sturgeonslawyer (sturgeonslawyer) wrote,
sturgeonslawyer
sturgeonslawyer

Khatru 3 & 4, ed. by Jeff Smith (2019-41)

 Okay, it's a fanzine. It's also as long as many books I've read, and denser than many, so I'm counting it.

In 1974, sf fan Jeff Smith approached a star-studded collection of women involved in written SF (Suzy McKee Charnas; Virginia Kidd; Ursula K. Le Guin; Vonda N. McIntyre; Raylyn Moore; Joanna Russ; Luisa White; Kate Wilhelm; and Chelsea Quinn Yarbro) to participate in a written symposium -  basically, an exchange of letters - on the subject of "Women in SF." He also invited two men, Samuel R. Delany and (ironically) James Tiptree, Jr., whom nobody at the time knew was really Alice Sheldon. He published the result, edited somewhat, as combined issues 3 & 4 of his fanzine _Khatru_ (named, presumably, for the YES song "Siberian Khatru").

The result was an eye-opener, and an instant legend in the SF world. Copies were precious until it was reprinted in 1993, with additional comments by several of the original participants, plus several additional women. Then in 2009, it was reprinted again (with no additional material) by the JamesTiptree Jr. Literary Award Council, presumably to keep Tiptree's substantive contributions before the SF public. That is the edition I have here; it is quite nicely printed, with a solid binding and good quality paper.

Yes: I've been avoiding discussing the contents. It's brutally hard to discuss, especially as a man in Trump's 2019 America, when some of the gains women have made over the past 50 years are being eroded by, yes, men. But it's also hard to discuss because it is such a scattershot of topics. 

If I learned one thing from this symposium- one thing I should have learned years ago - it is to SHUT UP AND LISTEN. (Freud complained that he did not know what "woman" wants; apparently it never occurred to ask "her.") It is not for the privileged to "give" the oppressed their rights as if they were some sort of gift, but to listen to what the oppressed want and need, and not to stop them from getting it; to help them where this will be useful, and stay out of the way otherwise.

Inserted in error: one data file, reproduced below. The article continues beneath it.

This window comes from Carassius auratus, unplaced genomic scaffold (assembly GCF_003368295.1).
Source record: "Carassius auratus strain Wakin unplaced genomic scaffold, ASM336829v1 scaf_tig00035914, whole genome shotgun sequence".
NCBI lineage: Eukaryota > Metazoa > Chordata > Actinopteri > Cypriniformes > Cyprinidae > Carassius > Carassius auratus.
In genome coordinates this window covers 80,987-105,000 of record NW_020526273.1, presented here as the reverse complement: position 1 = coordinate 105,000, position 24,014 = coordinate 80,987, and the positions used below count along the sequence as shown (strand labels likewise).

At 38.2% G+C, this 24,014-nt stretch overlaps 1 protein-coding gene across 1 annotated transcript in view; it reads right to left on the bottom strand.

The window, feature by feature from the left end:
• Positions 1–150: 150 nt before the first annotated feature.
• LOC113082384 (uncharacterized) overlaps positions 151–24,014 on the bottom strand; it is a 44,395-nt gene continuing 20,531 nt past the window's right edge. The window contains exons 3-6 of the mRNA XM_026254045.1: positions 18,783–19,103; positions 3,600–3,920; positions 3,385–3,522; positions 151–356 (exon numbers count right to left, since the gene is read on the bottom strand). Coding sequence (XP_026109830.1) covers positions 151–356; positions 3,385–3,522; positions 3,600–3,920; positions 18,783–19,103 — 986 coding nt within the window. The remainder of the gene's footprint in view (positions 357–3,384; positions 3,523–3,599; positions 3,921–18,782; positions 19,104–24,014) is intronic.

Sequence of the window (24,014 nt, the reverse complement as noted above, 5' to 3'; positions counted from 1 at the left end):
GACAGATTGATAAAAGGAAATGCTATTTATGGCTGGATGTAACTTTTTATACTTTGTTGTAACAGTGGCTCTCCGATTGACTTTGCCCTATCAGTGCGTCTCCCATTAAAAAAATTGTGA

Also: it is not the job of the oppressed to educate the privileged. That's just adding another log to the load already on their backs. 


I also learned a great deal about something I already knew: that oppression (patriarchy, racism, ageism, ableism, etc.) is less a question of what I think or feel than the system of which I am, willingly or not, a privileged part. "Giving up my privilege" not only won't help the oppressed (women, non-whites, people even older than me, the "handicapped", etc.): it isn't possible short of a radical change in the nature of the social fabric. What can I do to change that fabric? A good question, given that anything I do is done from and necessarily reinforces a position of privilege. Again: Listen. Help where useful (and that is _not_ for me to judge!). Stay out of the way.

Oh, I guess there is some value to "being supportive," but it don't scale the fish. (Again: listen. Ask if support is wanted.)

Finally: This symposium (despite the presence of Delany, Smith, and the ephemeral Tiptree), and feminism in general, belongs to women. I can (and really should) learn from it, but it is in no way mine. (This is not "giving women their space." It is declining to lay claim to it.)


It is available - I don't know how many copies - on Amazon. Get it. Read it. Educate yourself.
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